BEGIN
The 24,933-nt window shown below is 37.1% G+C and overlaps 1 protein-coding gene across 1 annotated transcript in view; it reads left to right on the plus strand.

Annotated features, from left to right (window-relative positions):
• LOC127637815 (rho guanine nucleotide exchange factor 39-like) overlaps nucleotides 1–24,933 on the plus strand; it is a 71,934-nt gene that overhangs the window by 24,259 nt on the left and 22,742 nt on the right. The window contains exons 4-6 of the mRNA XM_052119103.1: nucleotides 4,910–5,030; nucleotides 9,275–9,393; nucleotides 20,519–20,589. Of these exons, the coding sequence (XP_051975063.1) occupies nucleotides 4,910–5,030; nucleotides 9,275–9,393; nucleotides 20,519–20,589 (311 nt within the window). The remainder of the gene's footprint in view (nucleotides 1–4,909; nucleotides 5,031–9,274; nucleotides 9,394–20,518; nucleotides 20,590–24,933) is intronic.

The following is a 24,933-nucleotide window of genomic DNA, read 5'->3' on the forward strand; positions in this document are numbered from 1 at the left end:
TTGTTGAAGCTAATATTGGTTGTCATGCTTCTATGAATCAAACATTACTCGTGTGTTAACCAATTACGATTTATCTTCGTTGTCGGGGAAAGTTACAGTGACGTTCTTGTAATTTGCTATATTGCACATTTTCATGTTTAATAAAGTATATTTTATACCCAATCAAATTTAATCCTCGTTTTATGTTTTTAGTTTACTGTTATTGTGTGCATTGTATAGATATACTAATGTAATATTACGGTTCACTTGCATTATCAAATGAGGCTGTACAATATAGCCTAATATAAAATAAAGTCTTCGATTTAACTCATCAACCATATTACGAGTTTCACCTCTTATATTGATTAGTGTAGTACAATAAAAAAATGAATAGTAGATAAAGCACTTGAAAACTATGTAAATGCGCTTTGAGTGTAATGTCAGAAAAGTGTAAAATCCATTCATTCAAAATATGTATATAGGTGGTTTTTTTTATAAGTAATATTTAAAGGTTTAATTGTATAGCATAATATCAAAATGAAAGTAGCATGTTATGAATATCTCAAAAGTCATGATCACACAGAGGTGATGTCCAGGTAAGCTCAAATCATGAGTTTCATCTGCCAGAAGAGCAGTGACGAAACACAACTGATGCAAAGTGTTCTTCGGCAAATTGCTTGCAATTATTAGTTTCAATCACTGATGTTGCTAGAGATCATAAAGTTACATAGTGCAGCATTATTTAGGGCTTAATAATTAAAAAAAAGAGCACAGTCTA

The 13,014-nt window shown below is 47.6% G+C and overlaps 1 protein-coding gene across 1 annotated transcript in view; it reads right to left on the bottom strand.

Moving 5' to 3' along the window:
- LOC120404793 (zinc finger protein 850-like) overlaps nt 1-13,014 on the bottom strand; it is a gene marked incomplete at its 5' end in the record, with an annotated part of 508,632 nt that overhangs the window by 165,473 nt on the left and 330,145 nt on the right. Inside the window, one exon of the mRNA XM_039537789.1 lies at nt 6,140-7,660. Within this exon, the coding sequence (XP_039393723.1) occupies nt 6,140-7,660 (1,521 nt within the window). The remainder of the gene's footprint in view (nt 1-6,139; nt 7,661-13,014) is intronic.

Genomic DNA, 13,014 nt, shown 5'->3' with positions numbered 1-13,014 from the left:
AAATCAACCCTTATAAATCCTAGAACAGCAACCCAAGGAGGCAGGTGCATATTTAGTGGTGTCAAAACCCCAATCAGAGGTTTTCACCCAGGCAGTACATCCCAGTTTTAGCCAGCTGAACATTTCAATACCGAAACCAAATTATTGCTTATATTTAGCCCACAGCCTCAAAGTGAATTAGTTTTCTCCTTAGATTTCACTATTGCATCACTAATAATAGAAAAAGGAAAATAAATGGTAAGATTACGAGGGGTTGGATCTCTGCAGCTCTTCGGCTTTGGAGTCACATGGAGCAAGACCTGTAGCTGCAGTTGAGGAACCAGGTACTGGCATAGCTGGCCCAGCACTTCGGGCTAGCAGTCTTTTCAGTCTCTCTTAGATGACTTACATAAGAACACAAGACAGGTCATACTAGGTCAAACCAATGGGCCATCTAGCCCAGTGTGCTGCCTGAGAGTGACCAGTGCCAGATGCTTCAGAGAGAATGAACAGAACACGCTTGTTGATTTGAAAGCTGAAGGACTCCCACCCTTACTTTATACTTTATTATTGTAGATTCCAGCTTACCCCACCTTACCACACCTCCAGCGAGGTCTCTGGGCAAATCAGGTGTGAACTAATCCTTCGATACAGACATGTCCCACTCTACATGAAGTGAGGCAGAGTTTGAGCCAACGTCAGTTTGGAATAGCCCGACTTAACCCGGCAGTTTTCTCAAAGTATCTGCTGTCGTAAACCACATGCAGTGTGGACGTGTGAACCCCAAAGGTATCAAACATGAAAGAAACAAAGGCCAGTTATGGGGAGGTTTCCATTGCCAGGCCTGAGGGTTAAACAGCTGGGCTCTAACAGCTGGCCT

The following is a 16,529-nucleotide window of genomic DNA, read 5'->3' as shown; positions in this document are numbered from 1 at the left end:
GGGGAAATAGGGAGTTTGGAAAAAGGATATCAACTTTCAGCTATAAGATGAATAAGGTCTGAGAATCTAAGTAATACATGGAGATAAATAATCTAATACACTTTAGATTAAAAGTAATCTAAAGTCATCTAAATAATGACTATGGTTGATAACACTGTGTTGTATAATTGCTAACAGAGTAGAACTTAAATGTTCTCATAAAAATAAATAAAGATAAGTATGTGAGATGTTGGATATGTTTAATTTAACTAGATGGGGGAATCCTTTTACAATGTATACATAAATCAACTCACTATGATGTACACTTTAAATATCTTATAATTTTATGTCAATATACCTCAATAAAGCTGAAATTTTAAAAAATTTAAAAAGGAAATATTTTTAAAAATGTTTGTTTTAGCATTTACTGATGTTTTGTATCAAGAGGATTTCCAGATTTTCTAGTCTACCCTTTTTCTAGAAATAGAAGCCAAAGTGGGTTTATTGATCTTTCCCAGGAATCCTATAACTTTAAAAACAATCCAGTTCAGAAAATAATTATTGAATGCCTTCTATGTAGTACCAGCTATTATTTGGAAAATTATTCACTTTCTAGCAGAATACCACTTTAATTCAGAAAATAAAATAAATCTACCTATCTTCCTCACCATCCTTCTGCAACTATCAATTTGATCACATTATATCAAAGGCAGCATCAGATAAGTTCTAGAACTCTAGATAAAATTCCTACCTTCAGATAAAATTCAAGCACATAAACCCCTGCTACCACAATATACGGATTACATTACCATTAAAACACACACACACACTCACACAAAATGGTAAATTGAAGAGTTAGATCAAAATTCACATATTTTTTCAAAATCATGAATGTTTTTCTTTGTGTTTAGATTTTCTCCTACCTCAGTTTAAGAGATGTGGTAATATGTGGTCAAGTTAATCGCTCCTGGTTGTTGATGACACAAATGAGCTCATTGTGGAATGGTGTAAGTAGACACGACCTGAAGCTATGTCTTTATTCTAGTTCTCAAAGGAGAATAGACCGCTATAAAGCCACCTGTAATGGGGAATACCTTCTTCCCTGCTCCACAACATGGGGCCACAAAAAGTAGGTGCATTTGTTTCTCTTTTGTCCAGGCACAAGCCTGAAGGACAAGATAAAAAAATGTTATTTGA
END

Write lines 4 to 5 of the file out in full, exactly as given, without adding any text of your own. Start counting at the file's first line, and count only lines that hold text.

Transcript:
The following is a 24,933-nucleotide window of genomic DNA, read 5'->3' on the forward strand; positions in this document are numbered from 1 at the left end:
TTGTTGAAGCTAATATTGGTTGTCATGCTTCTATGAATCAAACATTACTCGTGTGTTAACCAATTACGATTTATCTTCGTTGTCGGGGAAAGTTACAGTGACGTTCTTGTAATTTGCTATATTGCACATTTTCATGTTTAATAAAGTATATTTTATACCCAATCAAATTTAATCCTCGTTTTATGTTTTTAGTTTACTGTTATTGTGTGCATTGTATAGATATACTAATGTAATATTACGGTTCACTTGCATTATCAAATGAGGCTGTACAATATAGCCTAATATAAAATAAAGTCTTCGATTTAACTCATCAACCATATTACGAGTTTCACCTCTTATATTGATTAGTGTAGTACAATAAAAAAATGAATAGTAGATAAAGCACTTGAAAACTATGTAAATGCGCTTTGAGTGTAATGTCAGAAAAGTGTAAAATCCATTCATTCAAAATATGTATATAGGTGGTTTTTTTTATAAGTAATATTTAAAGGTTTAATTGTATAGCATAATATCAAAATGAAAGTAGCATGTTATGAATATCTCAAAAGTCATGATCACACAGAGGTGATGTCCAGGTAAGCTCAAATCATGAGTTTCATCTGCCAGAAGAGCAGTGACGAAACACAACTGATGCAAAGTGTTCTTCGGCAAATTGCTTGCAATTATTAGTTTCAATCACTGATGTTGCTAGAGATCATAAAGTTACATAGTGCAGCATTATTTAGGGCTTAATAATTAAAAAAAAGAGCACAGTCTA